Here is a photo of the legendary Squadron Leader (139 “Jamaica” Squadron)  Phillip Louis Ulric Cross, DFC, DSO, of Trinidad. He later held the position of Chief Liaison Officer for Demobilization of all Colonial Forces, ably assisted by Jamaican born Flight Lieutenant Dudley Thompson. Squadron Leader Cross is alive at 91 after having served as a Judge in Ghana, Cameroon, Tanzania and Trinidad. Later he served as ambassador of Trinidad and Tobago to Germany, France, Norway and High Commissioner to the UK.  Amazingly, he still writes opinion and is as lucid and aware as can be imagined. I am in regular contact with him and we are trying to bring him to the US for interviews preliminary to a documentary.[Picture below copyright Ean Flanders]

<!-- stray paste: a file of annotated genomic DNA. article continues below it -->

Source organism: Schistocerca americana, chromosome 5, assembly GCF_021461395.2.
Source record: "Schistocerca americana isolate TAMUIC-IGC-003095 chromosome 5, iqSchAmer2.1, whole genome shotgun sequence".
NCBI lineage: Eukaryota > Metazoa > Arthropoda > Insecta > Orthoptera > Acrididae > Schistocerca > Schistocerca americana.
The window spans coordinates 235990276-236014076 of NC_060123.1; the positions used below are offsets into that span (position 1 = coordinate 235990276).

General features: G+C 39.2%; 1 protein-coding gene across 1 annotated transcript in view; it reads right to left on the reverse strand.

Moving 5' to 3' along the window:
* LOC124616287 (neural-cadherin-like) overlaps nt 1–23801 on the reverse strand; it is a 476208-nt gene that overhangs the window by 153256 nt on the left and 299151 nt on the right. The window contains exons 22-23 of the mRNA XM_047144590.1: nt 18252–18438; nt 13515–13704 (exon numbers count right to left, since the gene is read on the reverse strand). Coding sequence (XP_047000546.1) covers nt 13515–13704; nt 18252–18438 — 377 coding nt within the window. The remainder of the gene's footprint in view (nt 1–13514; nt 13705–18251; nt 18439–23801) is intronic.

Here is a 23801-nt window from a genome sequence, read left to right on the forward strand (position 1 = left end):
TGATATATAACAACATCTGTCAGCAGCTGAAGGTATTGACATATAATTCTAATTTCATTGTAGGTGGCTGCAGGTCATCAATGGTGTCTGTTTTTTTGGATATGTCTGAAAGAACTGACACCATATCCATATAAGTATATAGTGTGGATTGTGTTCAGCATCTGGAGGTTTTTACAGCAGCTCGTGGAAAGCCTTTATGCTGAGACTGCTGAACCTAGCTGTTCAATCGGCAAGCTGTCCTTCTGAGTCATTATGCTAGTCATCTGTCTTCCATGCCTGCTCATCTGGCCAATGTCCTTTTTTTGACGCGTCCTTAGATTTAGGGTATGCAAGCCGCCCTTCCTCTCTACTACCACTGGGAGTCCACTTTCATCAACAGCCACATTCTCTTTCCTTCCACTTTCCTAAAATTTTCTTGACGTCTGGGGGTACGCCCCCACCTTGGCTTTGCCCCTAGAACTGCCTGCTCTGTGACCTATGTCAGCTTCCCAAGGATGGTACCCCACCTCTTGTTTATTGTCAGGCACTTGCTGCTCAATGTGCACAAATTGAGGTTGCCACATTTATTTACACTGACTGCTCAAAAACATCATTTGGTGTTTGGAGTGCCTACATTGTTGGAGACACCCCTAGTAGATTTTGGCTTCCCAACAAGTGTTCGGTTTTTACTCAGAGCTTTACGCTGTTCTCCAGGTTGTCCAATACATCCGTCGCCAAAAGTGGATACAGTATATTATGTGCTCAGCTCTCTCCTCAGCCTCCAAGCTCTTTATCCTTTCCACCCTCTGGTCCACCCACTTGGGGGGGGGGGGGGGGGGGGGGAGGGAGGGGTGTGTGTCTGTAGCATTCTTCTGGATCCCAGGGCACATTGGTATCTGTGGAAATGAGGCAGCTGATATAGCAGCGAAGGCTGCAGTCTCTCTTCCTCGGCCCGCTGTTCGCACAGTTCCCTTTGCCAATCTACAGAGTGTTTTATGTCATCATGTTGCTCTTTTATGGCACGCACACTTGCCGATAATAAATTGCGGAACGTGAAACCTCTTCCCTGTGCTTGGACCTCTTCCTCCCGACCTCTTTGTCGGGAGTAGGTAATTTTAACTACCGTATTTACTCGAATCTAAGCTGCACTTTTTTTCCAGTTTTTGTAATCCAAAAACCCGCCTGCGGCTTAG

Phillip Louis Ulric Cross, DFC, DSO World War II Royal Air Force Squadron Leader (139 “Jamaica Squadron”) Excerpt of April 2008 interview of by Gabriel J. Christian – For King & Country (Irving Andre & Gabriel Christian) After high school [at St. Mary’s Port of Spain], I worked for a while with the  [Trinidad] government on the railroad. But by 1941, Britain stood alone. Dunkirk had been a defeat for Britain and Hitler had conquered all of Europe. The world was drowning in fascism and America was not yet in the war, so I decided to do something about it and volunteered to fight in the RAF.  We took the ship Strathall for twelve days days, straight to Greenock. A lorry awaited us and took us straight into the uniform of the RAF and training. So from November 1941 to November 1942, I trained at Cranwell on the wireless, did meteorology, bomb aiming, navigation and Morse code. I graduated as a Pilot Officer and was assigned to Bomber Command I served as a navigator in the Pathfinder section of 139 squadron; the famous “Jamaica Squadron” of the RAF.  The pathfinders led the way on bombing raids and marked the target; a most dangerous task.  Our unit flew the famous Mosquito bomber, which was made mainly of wood. Jamaica had paid for many of the planes of 139 squadron, hence the name.  There was also a Trinidad Squadron, where Trinidad had paid for those planes. I was the only West Indian on my squadron. I was lucky to have served at fixed pre war bases such as Marham, Wyton and Upwood. The fixed bases were more comfortable. There were many other temporary bases which had been scattered across the United Kingdom.  I flew 30 missions over Germany and occupied Europe. After 30 missions one earns a rest and can divert to teaching other pilots etc. However, I was interested in continuing the mission. At 50 missions, they again asked me to take a rest. I declined and flew 80 missions over Germany and occupied Europe before the war ended.  I did 22 missions over Berlin and made it through much flak; but one had to focus on the mission. My most harrowing mission was when one of the engines of our Mosquito fighter-bomber was shot up over Germany and we came down to 7,000 feet from 35,000 feet. We struggled back to England and crash landed in a quarry. It was a narrow escape but we made it out alive. The navigator is key, as we are the ones who tell the pilot how to get to and from the destination or target.   I ended the war as a squadron leader and was then sent to the Colonial Office to act as liaison for all colonial forces. It was there that I was phoned and advised that I was awarded the DSO. A plane was sent for me and I was given the award and we had a party. In all 250 Trinidadians flew in combat in the RAF during the war and 50 died in action. Many hundreds more, maybe more than a thousand, served with other West Indians, as ground crew. I knew the Jamaican Vincent Bunting; he was a fighter pilot and I believe he flew in the Battle of Britain. I met him in England. Julian Marryshow of Grenada was also a fighter pilot and he is still alive, I believe.  Osborne (should read Osmond, see remark below) Kelsick of Montserrat was a fighter pilot. I met Michael Manley of Jamaica in London, still in the uniform of the Royal Canadian Air Force and we became friends.  Billy Strachan of Jamaica was a bomber pilot.  Winston Racile and Gilbert Hubah came to England with me on the Strathall; they were both of East Indian origin and became RAF fighter pilots. Our Trinidadian contingent also had people of Indian, Chinese and European origin.  I knew Dyrample of Dominica (Edward Scobie) and would meet him when we went down to London.  Dudley Thompson of Jamaica was a flight officer and he was my assistant at the Colonial Office after the war. [Courtesy Gabriel Christian]